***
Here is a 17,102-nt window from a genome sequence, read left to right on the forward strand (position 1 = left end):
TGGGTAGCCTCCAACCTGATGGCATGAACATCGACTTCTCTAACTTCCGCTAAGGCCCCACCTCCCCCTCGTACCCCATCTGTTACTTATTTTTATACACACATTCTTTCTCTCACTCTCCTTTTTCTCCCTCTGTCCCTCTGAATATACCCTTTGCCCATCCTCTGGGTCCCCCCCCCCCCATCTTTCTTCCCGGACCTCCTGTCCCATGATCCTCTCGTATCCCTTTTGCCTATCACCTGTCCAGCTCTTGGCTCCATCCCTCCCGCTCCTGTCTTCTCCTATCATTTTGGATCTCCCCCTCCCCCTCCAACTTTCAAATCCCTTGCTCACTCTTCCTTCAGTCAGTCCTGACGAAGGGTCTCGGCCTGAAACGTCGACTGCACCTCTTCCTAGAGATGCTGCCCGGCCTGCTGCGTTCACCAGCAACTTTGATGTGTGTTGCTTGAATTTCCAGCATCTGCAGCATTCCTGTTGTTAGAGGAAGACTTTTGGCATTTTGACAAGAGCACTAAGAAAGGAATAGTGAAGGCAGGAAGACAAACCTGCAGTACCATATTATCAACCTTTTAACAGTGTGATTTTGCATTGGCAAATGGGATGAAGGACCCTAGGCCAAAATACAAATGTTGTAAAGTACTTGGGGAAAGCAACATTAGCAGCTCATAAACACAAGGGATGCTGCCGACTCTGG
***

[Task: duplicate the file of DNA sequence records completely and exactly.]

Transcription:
Here is a 17,102-nt window from a genome sequence, read left to right on the forward strand (position 1 = left end):
TGGGTAGCCTCCAACCTGATGGCATGAACATCGACTTCTCTAACTTCCGCTAAGGCCCCACCTCCCCCTCGTACCCCATCTGTTACTTATTTTTATACACACATTCTTTCTCTCACTCTCCTTTTTCTCCCTCTGTCCCTCTGAATATACCCTTTGCCCATCCTCTGGGTCCCCCCCCCCCCATCTTTCTTCCCGGACCTCCTGTCCCATGATCCTCTCGTATCCCTTTTGCCTATCACCTGTCCAGCTCTTGGCTCCATCCCTCCCGCTCCTGTCTTCTCCTATCATTTTGGATCTCCCCCTCCCCCTCCAACTTTCAAATCCCTTGCTCACTCTTCCTTCAGTCAGTCCTGACGAAGGGTCTCGGCCTGAAACGTCGACTGCACCTCTTCCTAGAGATGCTGCCCGGCCTGCTGCGTTCACCAGCAACTTTGATGTGTGTTGCTTGAATTTCCAGCATCTGCAGCATTCCTGTTGTTAGAGGAAGACTTTTGGCATTTTGACAAGAGCACTAAGAAAGGAATAGTGAAGGCAGGAAGACAAACCTGCAGTACCATATTATCAACCTTTTAACAGTGTGATTTTGCATTGGCAAATGGGATGAAGGACCCTAGGCCAAAATACAAATGTTGTAAAGTACTTGGGGAAAGCAACATTAGCAGCTCATAAACACAAGGGATGCTGCCGACTCTGG